Feb 2, 2017 by


Western post-war scientific studies in the Arctic were primarily driven by military concerns about Soviet activities in the region.

An aerial view of Thule Air Base, 1989, by TSGT Lee E. Schading / U.S. Air Force –, VIRIN DF-ST-90-10597
Photo Credit: TSGT Lee E. Schading/U.S. Air Force/Wikipedia

On the agenda at the secret meeting of scientists and the top brass of the U.S. military was the increased melting of Arctic ice and changes in the climate.

Senior scientists told of an extended period of warming in remote areas of the north. The meeting was told that many Arctic Ocean ports were ice-free for longer periods; US national security was potentially being threatened by increased Soviet marine activity in the region.

The year was 1947 and the gathering was at the Pentagon, the U.S. defence headquarters outside Washington. Thereafter, according to a study examining scientific research in the Arctic in the post-war period, U. .military activities in the region—particularly in Greenland—were radically ramped up.

The study uses recently declassified U.S. and European archive material to illustrate how issues of national security acted as the main stimulus for environmental research in the Arctic and elsewhere in the period after WW2.

Russia in the lead

“Russia was far ahead in terms of Arctic research,” Matthias Heymann, an associate professor at Aarhus University in Denmark and one of the co-authors of the study, told Climate News Network.

“In the 1920s it had set up a number of research stations in the Arctic, collecting considerable amounts of data.”

Greenland became an important stop-over point for U.S. military flights during WW2 but it was only in the late 1940s that the US and other western powers, conscious of the Arctic’s growing strategic importance, expanded their research in the region.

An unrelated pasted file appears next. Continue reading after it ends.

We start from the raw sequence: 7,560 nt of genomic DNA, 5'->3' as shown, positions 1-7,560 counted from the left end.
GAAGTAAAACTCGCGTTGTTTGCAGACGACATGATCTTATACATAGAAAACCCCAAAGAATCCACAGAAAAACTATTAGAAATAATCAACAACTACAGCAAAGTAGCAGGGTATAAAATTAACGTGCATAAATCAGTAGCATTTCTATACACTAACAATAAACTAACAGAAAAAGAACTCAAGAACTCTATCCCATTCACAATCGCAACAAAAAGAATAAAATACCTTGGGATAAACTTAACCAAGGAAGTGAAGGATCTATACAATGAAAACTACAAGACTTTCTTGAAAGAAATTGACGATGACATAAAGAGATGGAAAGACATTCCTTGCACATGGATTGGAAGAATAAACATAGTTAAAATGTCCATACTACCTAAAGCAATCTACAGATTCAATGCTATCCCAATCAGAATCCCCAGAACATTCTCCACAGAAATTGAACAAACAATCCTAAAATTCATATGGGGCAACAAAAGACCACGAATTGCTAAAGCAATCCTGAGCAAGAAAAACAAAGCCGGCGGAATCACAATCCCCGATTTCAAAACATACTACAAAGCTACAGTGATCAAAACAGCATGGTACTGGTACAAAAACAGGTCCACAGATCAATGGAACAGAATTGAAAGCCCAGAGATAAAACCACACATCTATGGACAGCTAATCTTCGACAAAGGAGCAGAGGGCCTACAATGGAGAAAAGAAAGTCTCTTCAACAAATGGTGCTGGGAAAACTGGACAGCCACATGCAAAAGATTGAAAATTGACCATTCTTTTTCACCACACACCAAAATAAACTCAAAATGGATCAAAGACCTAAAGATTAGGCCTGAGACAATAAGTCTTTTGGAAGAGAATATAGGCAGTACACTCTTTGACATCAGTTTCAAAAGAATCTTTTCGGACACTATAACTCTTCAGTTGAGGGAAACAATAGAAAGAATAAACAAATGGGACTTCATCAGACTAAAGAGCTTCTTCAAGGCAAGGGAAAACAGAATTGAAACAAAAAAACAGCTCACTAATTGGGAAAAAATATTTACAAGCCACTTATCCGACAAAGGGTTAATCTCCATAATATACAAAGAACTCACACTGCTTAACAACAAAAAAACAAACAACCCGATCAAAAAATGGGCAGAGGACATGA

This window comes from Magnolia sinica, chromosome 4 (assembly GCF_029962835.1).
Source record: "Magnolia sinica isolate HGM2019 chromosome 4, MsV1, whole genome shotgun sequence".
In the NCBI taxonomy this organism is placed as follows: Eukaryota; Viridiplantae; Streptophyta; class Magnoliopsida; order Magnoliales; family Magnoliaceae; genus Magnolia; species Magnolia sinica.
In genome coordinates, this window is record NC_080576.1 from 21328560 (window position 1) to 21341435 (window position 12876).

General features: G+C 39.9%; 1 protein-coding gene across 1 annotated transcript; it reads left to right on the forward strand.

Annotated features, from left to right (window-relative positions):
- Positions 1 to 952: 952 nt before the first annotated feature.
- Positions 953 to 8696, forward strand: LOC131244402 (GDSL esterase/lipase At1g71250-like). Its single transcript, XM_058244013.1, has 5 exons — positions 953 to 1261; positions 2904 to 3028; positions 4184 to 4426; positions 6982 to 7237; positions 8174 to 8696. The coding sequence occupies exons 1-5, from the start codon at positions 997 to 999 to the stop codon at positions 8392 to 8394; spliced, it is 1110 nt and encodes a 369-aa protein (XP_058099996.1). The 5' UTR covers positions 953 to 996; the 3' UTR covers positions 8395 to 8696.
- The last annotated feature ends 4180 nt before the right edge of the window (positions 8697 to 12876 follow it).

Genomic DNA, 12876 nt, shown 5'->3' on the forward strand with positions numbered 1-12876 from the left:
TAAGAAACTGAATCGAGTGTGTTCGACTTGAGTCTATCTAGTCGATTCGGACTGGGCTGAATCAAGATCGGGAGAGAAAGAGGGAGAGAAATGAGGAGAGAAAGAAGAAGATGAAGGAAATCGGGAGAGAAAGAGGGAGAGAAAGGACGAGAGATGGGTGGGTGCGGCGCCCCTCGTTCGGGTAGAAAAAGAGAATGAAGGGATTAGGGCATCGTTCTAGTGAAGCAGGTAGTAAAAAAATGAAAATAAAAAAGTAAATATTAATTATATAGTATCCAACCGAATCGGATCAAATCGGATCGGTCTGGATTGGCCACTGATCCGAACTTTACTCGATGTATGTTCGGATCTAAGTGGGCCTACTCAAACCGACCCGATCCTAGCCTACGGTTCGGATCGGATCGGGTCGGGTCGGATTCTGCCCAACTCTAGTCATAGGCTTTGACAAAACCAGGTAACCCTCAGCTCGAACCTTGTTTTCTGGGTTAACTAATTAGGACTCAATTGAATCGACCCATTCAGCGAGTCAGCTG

“This expansion didn’t happen just because geophysics is interesting and scientists happened to be interested in it. It was driven by military interests,” says Heymann.

Denmark had ruled Greenland—the world’s largest island—as a colony since 1814; after the war Copenhagen wanted the U.S. military to leave the territory.

“From the outset of negotiations the U.S. made it clear that Greenland was a very important piece of land,” said Heymann.

Washington offered to buy Greenland from Denmark for $100 million. Denmark refused, but subsequently granted the U.S. military access to various areas on the island.

Thousands of meteorologists were employed by the U.S. military to carry out Arctic research. The U.S. army, navy and air force all set up Arctic research stations and put funds into university programmes investigating the region’s environment.

Military concern about melting

“Earlier in the 20th century there was significant warming in northern regions,” Heymann said.

“Though climate research as we know it today didn’t exist back then, the melting ice changed the military dynamic in the area and acted as a spur for more research.”

The military base at Thule on Greenland’s northwest coast was built up to be the biggest such facility outside the U.S. In 1968 a US bomber carrying four nuclear warheads crashed near Thule; the exact circumstances of the crash and what, if any, pollution it caused are still not known.

The study details some of the work undertaken by western researchers in the post-war period; high-altitude meteorological analysis examined the composition of the atmosphere above the Arctic and how missiles might behave when passing through it.

The make-up of icebergs came under scrutiny; sounds they make as they move in the ocean waters could interfere with listening devices on submarines.

“All these efforts in the early cold war provided the basis for knowledge of the Arctic that is still of vital importance today,” says Heymann.

“The early cold war very much helped establish good sets of data—our knowledge of the Arctic would be much more limited without them.”

Climate change—in the Arctic and elsewhere—has come to be a major issue of concern to the military in many countries.

recent report by a group of senior American defence experts says the impacts of climate change present “significant and direct risks to U.S. military readiness, operations and strategy”.

Kieran Cooke is a former foreign correspondent for both the BBC and the Financial Times, and continues to contribute to the BBC and a wide range of international newspapers and radio networks. He has been based in Indonesia, Hong Kong, Japan, Malaysia, Greece and Ireland, and has also served as a press officer at the United Nations.

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